CW2 Steven "Steve" D Grooms was a potential VHPA member who died after his tour in Vietnam on 05/03/1981 at the age of 31.2 from A/C accident
Flight Classes 70-11 and 70-7
Date of Birth 02/18/1950
Served in the U.S. Army
Served in Vietnam with 174 AHC in 70-71
This information was provided by Morgan H. Mills

More detail on this person: Helicopter accident working for a commercial helicopter company somewhere in South America. From Ludger O. Suarez-Burgoa To Date Sat 21:54 Dear Vietnam Helicopter Pilots Association, Additions about GROOMS STEVEN D. I'm writing to you to add more information about GROOMS STEVEN D, because I know about his last days. My mother worked with him in the same Cap. Grooms' company, in La Paz Bolivia (South America). Captain Grooms or simply 'Steve' (as he was known in the company) worked for the SJ Groves & Sons Construction Company (an American contractor with headquarters in Minneapolis, Minnesota) as the pilot of the Helicopter Aerospatiale SA315 Lama during a construction project in La Paz, Bolivia. The accident was near the locality called Cotapata, in the Department of La Paz, in Bolivia country; in the middle of the Andes range, where heights are one average 3500 meters above sea level and up to 5000 meters: There in Cotapata we are around 4000 meters. The incident is described in a trial from the company against Aerospatiale, as follows. "In May 1977, Groves, a major highway contractor, contracted with the government of Bolivia to build a 32-mile, asphalt-paved highway, one of the highest altitude roadway construction projects ever undertaken, from La Paz to Cotapata, Bolivia. Groves had previously ordered from Aerospatiale an Aerospatiale Lama helicopter, manufactured by Societe Industrialle Aerospatiale, a French corporation of which Aerospatiale is the United States subsidiary. Groves received the helicopter on June 14, 1977, and shipped it from the United States to Bolivia, where it became operational in August 1977." "On April 30, 1981, the helicopter was involved in an accident while returning to the Bolivia construction site after having delivered a load of blasting powder to a base camp located in an inaccessible area. The pilot was killed, and the helicopter was badly damaged. A passenger was injured but survived the crash. In addition to damage to the helicopter, Groves lost the use of the helicopter and suffered other incidental and consequential damages, including the loss of a small amount of other property, a high frequency aircraft radio and two pilot communication headsets which Groves had purchased separately and installed in the helicopter." Here to say that the accident was on April 30, 1981; but Cap. Grooms didn't die in the accident. He survived for three days in the hospital's intensive care unit, until his disease on May 3, 1981. Continuing with the Trial report: "Groves (the construction company) contends that the crash occurred because of a defect in the helicopter. Specifically, Groves alleges that the fatigue failure of a component part in the collective pitch control mixing unit of the helicopter eliminated the pilot's ability to control the pitch of the rotor blades. Once the rotor blades lost their pitch, there was no force acting to keep the helicopter aloft, and it crashed." But, under a personal communication with my mother (Rosario Burgoa), who was the radio operator of the main office in La Paz for the construction company at the time of the accident, she says that: "... the helicopter was escorting a pickup truck (of the same company) that was returning from the campament to the headquarters". "The helicopter was flying low among the mountains of the rugged Andes range, where there are strong gusts of wind of unpredictable directions and intensities. Therefore, the pilot lost control of the helicopter and due to the low altitude he was flying, he was unable to regain stability." The passenger, who was the mechanic of the aircraft next to him, survived. The passenger later narrated that "... during the last seconds of the incident, Cap. Grooms told him <<...You have small children, and more children than me>>. Therefore, in the last few seconds, Grooms could perform their last maneuvers to control the fall, so that the helicopter fell on the pilot's side and not on the mechanic's side, thus saving the mechanic's life." Best regards, Ludger O. Suarez-Burgoa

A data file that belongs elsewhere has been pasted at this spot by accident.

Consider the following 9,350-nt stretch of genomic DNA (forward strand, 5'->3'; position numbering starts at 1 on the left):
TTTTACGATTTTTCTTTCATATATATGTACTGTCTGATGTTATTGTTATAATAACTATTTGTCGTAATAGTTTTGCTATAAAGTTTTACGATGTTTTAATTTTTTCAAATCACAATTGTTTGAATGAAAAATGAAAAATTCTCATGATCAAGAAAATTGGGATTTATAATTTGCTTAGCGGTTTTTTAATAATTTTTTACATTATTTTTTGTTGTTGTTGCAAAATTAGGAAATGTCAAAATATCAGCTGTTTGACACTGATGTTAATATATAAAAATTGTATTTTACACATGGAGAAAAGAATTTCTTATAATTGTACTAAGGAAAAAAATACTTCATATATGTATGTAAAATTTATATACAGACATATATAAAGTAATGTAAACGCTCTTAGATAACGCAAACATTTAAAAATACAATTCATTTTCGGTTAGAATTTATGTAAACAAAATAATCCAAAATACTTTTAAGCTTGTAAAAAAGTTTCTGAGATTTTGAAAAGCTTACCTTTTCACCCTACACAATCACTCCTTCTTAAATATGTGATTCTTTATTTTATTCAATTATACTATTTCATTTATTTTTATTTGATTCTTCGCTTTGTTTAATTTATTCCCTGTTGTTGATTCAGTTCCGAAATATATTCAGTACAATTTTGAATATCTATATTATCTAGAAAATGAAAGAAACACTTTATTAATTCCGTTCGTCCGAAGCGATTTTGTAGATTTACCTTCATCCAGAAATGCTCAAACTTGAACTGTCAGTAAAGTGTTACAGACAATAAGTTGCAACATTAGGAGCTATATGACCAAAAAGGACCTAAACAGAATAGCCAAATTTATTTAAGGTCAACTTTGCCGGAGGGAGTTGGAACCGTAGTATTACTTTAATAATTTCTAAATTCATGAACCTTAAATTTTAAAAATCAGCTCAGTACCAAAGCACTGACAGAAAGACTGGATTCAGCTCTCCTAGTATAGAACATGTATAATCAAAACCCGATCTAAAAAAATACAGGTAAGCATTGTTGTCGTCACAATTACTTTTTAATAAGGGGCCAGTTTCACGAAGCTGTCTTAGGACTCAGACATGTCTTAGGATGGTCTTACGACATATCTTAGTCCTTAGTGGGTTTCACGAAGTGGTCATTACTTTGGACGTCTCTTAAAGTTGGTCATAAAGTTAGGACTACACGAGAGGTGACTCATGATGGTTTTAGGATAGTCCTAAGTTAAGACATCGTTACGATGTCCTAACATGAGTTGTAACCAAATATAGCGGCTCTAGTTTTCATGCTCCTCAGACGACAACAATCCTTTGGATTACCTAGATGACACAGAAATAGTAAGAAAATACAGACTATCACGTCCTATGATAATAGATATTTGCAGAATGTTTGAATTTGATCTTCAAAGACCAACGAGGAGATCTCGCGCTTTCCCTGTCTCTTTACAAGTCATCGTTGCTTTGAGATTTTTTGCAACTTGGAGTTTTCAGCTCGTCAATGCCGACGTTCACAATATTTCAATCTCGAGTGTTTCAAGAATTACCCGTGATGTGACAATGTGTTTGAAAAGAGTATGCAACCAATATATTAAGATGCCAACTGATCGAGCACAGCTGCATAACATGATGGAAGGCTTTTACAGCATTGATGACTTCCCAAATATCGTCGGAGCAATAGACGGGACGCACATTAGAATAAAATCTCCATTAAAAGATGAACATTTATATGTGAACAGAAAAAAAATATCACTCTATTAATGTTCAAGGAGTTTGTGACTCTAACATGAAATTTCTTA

Burial information: Skyway Memorial Gardens, Palmetto, FL

This information was last updated 06/22/2020

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Date posted on this site: 03/10/2024

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